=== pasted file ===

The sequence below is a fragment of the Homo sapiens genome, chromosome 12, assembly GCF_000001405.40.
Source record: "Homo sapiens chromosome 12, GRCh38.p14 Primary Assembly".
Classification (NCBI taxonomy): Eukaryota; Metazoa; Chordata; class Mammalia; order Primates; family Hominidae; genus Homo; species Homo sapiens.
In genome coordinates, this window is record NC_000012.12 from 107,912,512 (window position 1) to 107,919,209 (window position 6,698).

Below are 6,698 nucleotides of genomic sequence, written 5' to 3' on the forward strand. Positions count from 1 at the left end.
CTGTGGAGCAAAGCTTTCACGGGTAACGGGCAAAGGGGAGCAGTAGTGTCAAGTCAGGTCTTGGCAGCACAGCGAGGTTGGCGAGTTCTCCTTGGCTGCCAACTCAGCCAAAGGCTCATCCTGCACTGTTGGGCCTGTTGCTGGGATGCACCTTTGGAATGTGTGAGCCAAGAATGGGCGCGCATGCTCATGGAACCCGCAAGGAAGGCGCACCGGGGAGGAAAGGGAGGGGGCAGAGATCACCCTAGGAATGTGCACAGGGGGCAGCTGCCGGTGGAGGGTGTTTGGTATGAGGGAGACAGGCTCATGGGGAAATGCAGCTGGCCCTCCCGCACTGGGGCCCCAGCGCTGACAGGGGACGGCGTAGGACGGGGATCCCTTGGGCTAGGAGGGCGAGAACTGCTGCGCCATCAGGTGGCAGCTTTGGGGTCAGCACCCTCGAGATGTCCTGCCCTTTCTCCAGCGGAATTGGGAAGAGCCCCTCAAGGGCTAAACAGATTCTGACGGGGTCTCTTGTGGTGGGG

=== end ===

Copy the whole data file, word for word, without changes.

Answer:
The sequence below is a fragment of the Homo sapiens genome, chromosome 12, assembly GCF_000001405.40.
Source record: "Homo sapiens chromosome 12, GRCh38.p14 Primary Assembly".
Classification (NCBI taxonomy): Eukaryota; Metazoa; Chordata; class Mammalia; order Primates; family Hominidae; genus Homo; species Homo sapiens.
In genome coordinates, this window is record NC_000012.12 from 107,912,512 (window position 1) to 107,919,209 (window position 6,698).

Below are 6,698 nucleotides of genomic sequence, written 5' to 3' on the forward strand. Positions count from 1 at the left end.
CTGTGGAGCAAAGCTTTCACGGGTAACGGGCAAAGGGGAGCAGTAGTGTCAAGTCAGGTCTTGGCAGCACAGCGAGGTTGGCGAGTTCTCCTTGGCTGCCAACTCAGCCAAAGGCTCATCCTGCACTGTTGGGCCTGTTGCTGGGATGCACCTTTGGAATGTGTGAGCCAAGAATGGGCGCGCATGCTCATGGAACCCGCAAGGAAGGCGCACCGGGGAGGAAAGGGAGGGGGCAGAGATCACCCTAGGAATGTGCACAGGGGGCAGCTGCCGGTGGAGGGTGTTTGGTATGAGGGAGACAGGCTCATGGGGAAATGCAGCTGGCCCTCCCGCACTGGGGCCCCAGCGCTGACAGGGGACGGCGTAGGACGGGGATCCCTTGGGCTAGGAGGGCGAGAACTGCTGCGCCATCAGGTGGCAGCTTTGGGGTCAGCACCCTCGAGATGTCCTGCCCTTTCTCCAGCGGAATTGGGAAGAGCCCCTCAAGGGCTAAACAGATTCTGACGGGGTCTCTTGTGGTGGGG